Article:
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May 2004

Sangamam 2004

- by Roger

Spell-bound audience

t's close to ten in the morning on a Sunday, the heat is already building up and the elder singers from Kottakarai sing traditional devotional songs to gods such as Ganesh, Durga and Mariamman, to the accompaniment of the Kottakarai temple drummers. They also perform their recent compositions extolling the magic and beauty of Auroville and Matrimandir. The Sangamam had opened with the same troupe performing a Mangala Isai – a traditional Tamil musical prayer offering and invocation. Shankar, the Tamil teacher from Aspiration, who will ably emcee the morning's three hour programme, explains: “They, the temple drummers and musicians, came to the Sangamam, so as to provide a taste of the local tradition. It's a tradition where stories are told at night on lamp-lit village squares through street plays.” He further adds that most of the day's performers work in Auroville. A steady flow of people, mostly local villagers, many of them groups of women in their dazzling saris with clusters of well-dressed children in tow, are streaming onto the dusty palm-ringed football field. Blue-banded volunteers check passes at the entrance as three large traditional tents near the far goalposts shade the hundreds already seated.

The 2004 Sangamam – which means ‘confluence' or ‘coming together of riverFun at Sangamams' in Tamil – was the first to be held in Auroville in over ten years, and was the result of the brainstorming, dedicated planning and concerted effort of a grassroots group of Auroville volunteers who called themselves the Unity Walk Group. The idea for a Sangamam event came from the local Aurovilians who run the Abri workshop and Electrical Service. It was a result of the success and the positive energy generated by the first Unity Walk through three villages in February, as a response to the tragic and brutal murder of Sydo. The Unity walk group has met several times since and organized two full-moon walks in Auroville. Two meetings have also recently been held, bringing together Tamil and Indian Aurovilians concerned about what they can do for Auroville. According to Arumagam of Abri, at the two ‘What can we do for Auroville?' meetings, attended by over a hundred and twenty five and eighty people respectively, it was widely stressed: “It's time to stop blaming each other and time to start building Auroville.”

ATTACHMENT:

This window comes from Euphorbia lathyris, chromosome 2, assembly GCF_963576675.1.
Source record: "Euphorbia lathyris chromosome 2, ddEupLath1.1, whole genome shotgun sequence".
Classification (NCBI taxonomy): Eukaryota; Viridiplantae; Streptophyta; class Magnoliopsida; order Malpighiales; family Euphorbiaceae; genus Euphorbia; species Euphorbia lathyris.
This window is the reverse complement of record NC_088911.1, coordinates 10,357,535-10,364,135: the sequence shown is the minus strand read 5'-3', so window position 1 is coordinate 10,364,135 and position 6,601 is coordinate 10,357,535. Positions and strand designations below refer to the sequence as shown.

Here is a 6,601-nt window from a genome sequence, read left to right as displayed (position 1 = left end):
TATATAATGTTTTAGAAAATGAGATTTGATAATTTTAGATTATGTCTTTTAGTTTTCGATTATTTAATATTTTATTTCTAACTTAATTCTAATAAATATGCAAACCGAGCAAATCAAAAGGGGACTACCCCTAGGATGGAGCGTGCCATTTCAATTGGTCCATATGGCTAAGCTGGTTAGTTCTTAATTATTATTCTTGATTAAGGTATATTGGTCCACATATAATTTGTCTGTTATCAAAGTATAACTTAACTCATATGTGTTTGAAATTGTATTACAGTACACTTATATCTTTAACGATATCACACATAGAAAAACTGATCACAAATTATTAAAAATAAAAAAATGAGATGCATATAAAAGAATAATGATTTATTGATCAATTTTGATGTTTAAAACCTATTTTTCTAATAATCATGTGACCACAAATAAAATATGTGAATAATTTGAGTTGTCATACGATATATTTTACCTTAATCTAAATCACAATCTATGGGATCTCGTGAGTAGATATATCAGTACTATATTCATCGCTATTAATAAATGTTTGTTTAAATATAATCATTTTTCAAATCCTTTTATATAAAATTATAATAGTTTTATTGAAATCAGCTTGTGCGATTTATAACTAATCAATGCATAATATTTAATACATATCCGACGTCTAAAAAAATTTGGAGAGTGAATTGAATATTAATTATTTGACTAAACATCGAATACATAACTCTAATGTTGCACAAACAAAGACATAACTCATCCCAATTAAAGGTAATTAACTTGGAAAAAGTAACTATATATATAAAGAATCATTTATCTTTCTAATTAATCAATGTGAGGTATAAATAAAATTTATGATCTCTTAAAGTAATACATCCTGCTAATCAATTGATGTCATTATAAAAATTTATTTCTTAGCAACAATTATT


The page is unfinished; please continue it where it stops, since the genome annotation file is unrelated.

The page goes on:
According to Renu of the Working Committee: “Both these events are grassroots efforts coming out of a frustrated populace. A lot of Tamil Aurovilians have finally found a dynamic role which they can participate and feel comfortable in. Previously they were lacking a focus because of the way the Auroville organization is set up. But we are all dying to live in an Auroville where we can all take an active role in its development. There was a real sense of belonging that was felt by local Aurovilians during the first Unity Walk. Ever since Sydo's death many people feel it's no longer time to just wish and hope, but that it's time to act. The message is we can't keep complaining about Auroville as we are Auroville and if we're not happy with the way it is then we have to take on an active role in its development.”

Arumugam adds: “There were lots of problems between Auroville and the villages and we wanted to try and bring them together to create a good relationship. This Sangamam is a starting point.” Wazo and Segar, both actively involved in organizing the Sangamam event, stressed the importance of creating and building up a positive atmosphere together and recognized the need for more interactive happenings and performances in such events in the future such as joint Auroville-Village theatre, Kabbadi and musical performances.

A historical drama being enacted under a colourful canopy at Sangamam

The show unfolded with folk songs and classical dance performances by young girls and boys from Sanjeevnagar and Alankuppam, and an impressive stick dancing troupe from Bommaiyarpalayam. It ended with a one hour performance of an original play written and performed by the Kuilapalayam Yatra School of Arts. Its social and environmental message emphasized the need to plant more trees and avoid using plastic. Srinivasan, who directed the play, as well as played the lead role of a Tamil King's minister, had the children in the two thousand strong audience thrilled and captivated throughout with his engaging comic talents.

It was no mean feat providing lunch for two thousand people, despite some complaints as regards a lack of shade for the queue. And as people who had not signed up for the organized visit to Matrimandir lingered under the colorful tents, one felt that there is much more that unites than divides those that reside on and around the Auroville plateau. Events such as these do much to help foster and strengthen that bond: born of memory, shared endeavour and a very particular spirit of place.

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